Hypogeum at the Hebdomon
Hypogeum at the Hebdomon.jpg

The remains of a Late Antique hypogeum are located in the garden of the Bakirköy Psychiatric Hospital. Bakirköy, once a Constantinopolitan suburb known as the Hebdomon, was important as the site where many emperors were proclaimed or began their triumphal processions. The mausoleum of Basil II was also located at the Church of St. John the Evangelist in the Hebdomon, rather than the customary Church of the Holy Apostles. The remains of a circular mausoleum along with six sarcophagi were discovered at Bakirköy in 1914. While initially identified as the mausoleum of Basil II in the Constantinopolitan suburb known as the Hebdomon, it likely dates to the 5th century. Another sarcophagus in the area of the Hebdomon was also associated with Basil II, though this is far from certain.

A circular hypogeum was discovered at Bakirköy in 1914 during the construction of barracks, but was not excavated until after World War I was over. Excavations, under the guidance of Makrides, began when the barracks were taken over by French occupation forces. While the excavations were incomplete when the French forces withdrew, it was initially claimed that this was the tomb of Basil II. Later research, though, demonstrated that the hypogeum was an earlier structure, probably contemporary with the fifth-century sarcophagi it housed. Instead he argued that his resting place was a white marble sarcophagus found near the ruins of St. John Prodomos in Bakirköy. The sarcophagus, which had been converted into a water fountain in the Ottoman era, disappeared sometime after 1939.

The circular hypogeum has a diameter of around 15 meters and had a cupola resting on four barrel vaults and four pendentives. It was divided into four sections in the form of a cross and had a circular corridor. Each of these sections took the form of a massive triangular brick pillar connected to the inner wall of the hypogeum. All four walls of these sections had an arched niche that to house a sarcophagus. Six sarcophagi, which were discovered in the eight niches, were number in Greek. One of these sarcophagi, which disappeared by 1922, contained three skeletons and had an inscription declaring “Here lies the blessed Epiphanios”. An additional sarcophagus was buried under the western section. It was carved from a single large block of white Proconnesian marble and had two large marble lids, one atop the other, and contained a single skeleton as well as an earthenware phial and several small lead objects. The sarcophagus had a sculpted decoration of a medallion and ivy leaf on all four sides. On the long sides there are crosses after the ivy leaves, as was typical in the 5th century.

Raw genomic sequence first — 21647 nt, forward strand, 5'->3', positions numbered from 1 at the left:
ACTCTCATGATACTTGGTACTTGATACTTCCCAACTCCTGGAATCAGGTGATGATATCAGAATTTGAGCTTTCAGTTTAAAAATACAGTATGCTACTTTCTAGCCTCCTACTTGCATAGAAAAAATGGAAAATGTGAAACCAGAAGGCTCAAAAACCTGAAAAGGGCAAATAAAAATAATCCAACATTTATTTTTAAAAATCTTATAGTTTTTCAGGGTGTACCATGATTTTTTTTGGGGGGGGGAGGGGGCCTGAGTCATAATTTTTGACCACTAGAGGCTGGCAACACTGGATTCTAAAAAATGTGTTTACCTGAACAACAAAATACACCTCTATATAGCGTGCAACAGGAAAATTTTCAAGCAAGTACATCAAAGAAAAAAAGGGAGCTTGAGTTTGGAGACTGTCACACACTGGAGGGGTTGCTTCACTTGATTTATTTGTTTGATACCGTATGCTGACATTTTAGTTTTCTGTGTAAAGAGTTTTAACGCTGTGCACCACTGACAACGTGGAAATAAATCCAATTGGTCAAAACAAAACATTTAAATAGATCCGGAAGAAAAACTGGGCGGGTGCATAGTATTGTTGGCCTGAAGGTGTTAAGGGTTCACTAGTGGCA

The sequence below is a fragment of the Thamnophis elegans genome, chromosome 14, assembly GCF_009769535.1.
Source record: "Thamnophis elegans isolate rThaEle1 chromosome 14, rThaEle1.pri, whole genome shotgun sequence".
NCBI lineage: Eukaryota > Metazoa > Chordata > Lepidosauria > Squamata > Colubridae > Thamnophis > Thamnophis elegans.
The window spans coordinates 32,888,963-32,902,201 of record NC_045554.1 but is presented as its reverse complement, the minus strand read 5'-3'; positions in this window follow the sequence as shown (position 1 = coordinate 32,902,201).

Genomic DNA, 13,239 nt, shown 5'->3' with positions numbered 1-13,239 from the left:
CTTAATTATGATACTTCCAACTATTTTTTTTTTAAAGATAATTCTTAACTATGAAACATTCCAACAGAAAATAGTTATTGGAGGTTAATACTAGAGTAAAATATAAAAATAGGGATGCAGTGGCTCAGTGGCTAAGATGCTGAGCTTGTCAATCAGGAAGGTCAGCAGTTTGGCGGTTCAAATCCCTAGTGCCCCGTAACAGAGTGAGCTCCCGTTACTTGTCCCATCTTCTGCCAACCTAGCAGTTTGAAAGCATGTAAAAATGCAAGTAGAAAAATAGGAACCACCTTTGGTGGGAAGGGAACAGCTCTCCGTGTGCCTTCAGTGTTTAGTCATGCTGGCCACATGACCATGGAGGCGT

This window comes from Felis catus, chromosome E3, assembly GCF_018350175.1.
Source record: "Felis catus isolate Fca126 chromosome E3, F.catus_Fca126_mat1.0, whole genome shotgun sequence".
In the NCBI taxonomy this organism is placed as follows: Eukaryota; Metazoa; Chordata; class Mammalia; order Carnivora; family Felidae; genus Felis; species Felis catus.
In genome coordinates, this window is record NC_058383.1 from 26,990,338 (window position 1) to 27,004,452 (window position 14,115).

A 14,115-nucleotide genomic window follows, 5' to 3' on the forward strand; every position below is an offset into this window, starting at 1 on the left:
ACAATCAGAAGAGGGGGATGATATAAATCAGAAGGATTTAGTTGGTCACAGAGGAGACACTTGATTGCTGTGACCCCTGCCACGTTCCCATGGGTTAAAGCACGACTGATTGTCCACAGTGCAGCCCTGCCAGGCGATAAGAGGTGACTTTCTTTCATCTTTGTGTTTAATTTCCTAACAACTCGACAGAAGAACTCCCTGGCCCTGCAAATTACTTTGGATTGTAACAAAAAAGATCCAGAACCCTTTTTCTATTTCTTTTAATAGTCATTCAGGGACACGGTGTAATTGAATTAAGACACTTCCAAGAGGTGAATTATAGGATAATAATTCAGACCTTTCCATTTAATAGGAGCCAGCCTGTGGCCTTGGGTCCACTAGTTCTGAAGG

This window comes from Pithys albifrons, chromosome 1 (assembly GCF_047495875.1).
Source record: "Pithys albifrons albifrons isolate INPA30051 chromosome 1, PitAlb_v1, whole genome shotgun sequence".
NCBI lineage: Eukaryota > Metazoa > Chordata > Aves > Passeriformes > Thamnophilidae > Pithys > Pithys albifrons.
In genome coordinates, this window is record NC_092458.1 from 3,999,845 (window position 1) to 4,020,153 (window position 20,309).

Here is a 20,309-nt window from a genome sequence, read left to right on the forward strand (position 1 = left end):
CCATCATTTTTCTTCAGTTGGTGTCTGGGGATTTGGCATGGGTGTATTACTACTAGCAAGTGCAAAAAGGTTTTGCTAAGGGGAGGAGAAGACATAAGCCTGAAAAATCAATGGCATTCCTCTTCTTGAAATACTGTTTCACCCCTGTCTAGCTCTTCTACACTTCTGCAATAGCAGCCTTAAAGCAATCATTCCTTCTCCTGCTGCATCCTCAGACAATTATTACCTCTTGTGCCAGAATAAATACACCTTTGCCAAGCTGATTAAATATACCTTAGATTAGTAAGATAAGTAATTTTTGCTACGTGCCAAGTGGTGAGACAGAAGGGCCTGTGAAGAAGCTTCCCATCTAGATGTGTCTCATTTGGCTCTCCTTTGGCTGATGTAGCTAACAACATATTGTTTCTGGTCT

Hypogeum at the Hebdomon.jpg
Hypogeum at the Hebdomon.jpg
Hypogeum at the Hebdomon.jpg

Photo from Macridy & Ebersolt

Lost sarcophagus supposedly belonging to Basil II

Photo from Macridy & Ebersolt

Epitaph of Basil II on his sarcophagus at the Church of St John the Evangelist at the Hebdomon

As recorded in Late Byzantine manuscripts

Other past emperors

previously designated for themselves other burial places.

But I Basil, born in the purple chamber,

place my tomb on the site of the Hebdomon

and take sabbath's rest from the endless toils

which I fulfilled in wars and which I endured.

For nobody saw my spear at rest,

from when the Emperor of Heaven called me

to the rulership of this great empire on earth,

but I kept vigilant through the whole span of my life

guarding the children of New Rome

marching bravely to the West,

and as far as the very frontiers of the East.

The Persians and Scythians bear witness to this

and along with them Abasgos, Ismael, Araps, Iber.

And now, good man, looking upon this tomb

reward it with prayers in return for my campaigns.

Ἄλλοι μὲν ἄλλῃ τῶν πάλαι βασιλέων
αὑτοῖς προαφώρισαν εἰς ταφὴν τόπους,
ἐγὼ δὲ Βασίλειος, πορφύρας γόνος,
ἵστημι τύμβον ἐν τόπῳ γῆς Ἑβδόμου
καὶ σαββατίζω τῶν ἀμετρήτων πόνων
οὓς ἐν μάχαις ἔστεργον, οὓς ἐκαρτέρουν·
οὐ γάρ τις εἶδεν ἠρεμοῦν ἐμὸν δόρυ,
ἀφ’ οὗ βασιλεὺς οὐρανῶν κέκληκέ με
αὐτοκράτορα γῆς, μέγαν βασιλέα·
ἀλλ’ ἀγρυπνῶν ἅπαντα τὸν ζωῆς χρόνον
Ῥώμης τὰ τέκνα τῆς Νέας ἐρυόμην
ὁτὲ στρατεύων ἀνδρικῶς πρὸς ἑσπέραν,
ὁτὲ πρὸς αὐτοὺς τοὺς ὅρους τοὺς τῆς ἕω,
ἱστῶν τρόπαια πανταχοῦ γῆς μυρία·
καὶ μαρτυροῦσι τοῦτο Πέρσαι καὶ Σκύθαι,
σὺν οἷς Ἀβασγός, Ἰσμαήλ, Ἄραψ, Ἴβηρ·
καὶ νῦν ὁρῶν, ἄνθρωπε, τόνδε τὸν τάφον
εὐχαῖς ἀμείβου τὰς ἐμὰς στρατηγίας.

Plan by Macridy & Ebersolt

Plan by Thibaut

Istanbul Archaeological Museums.png

Marble Sarcophagus, 4th-6th century

Hypogeum at the Hebdomon

Inv. no 2805

Image by Macridy & Ebersolt

Photo from Macridy & Ebersolt

Sarcophagus and hypogeum plan by Macridy & Ebersolt

Artifacts at the Bakirköy Psychiatric Hospital 
Hebdomon Artifacts (Bakirköy Psychiatric
Hebdomon Artifacts (Bakirköy Psychiatric
Hebdomon Artifacts (Bakirköy Psychiatric
Map.jpg

Sources

Contribution à la topographie de l'Hebdomon by R. Demangel

Byzantium in the Year 1000 by Paul Magdalino

“The Tomb of Basil II” by Paul Stephenson

“Monuments Funeraires de Constantinople II” by Th. Macridy and J. Ebersolt

Oxford Dictionary of Byzantium edited by Alexander Kazhdan

Resources

Hebdomon Album (Byzantine Legacy Flickr)

Istanbul Archaeological Museums Album (Byzantine Legacy Flickr)

Epitaph of Basil II (Paul Stephenson)

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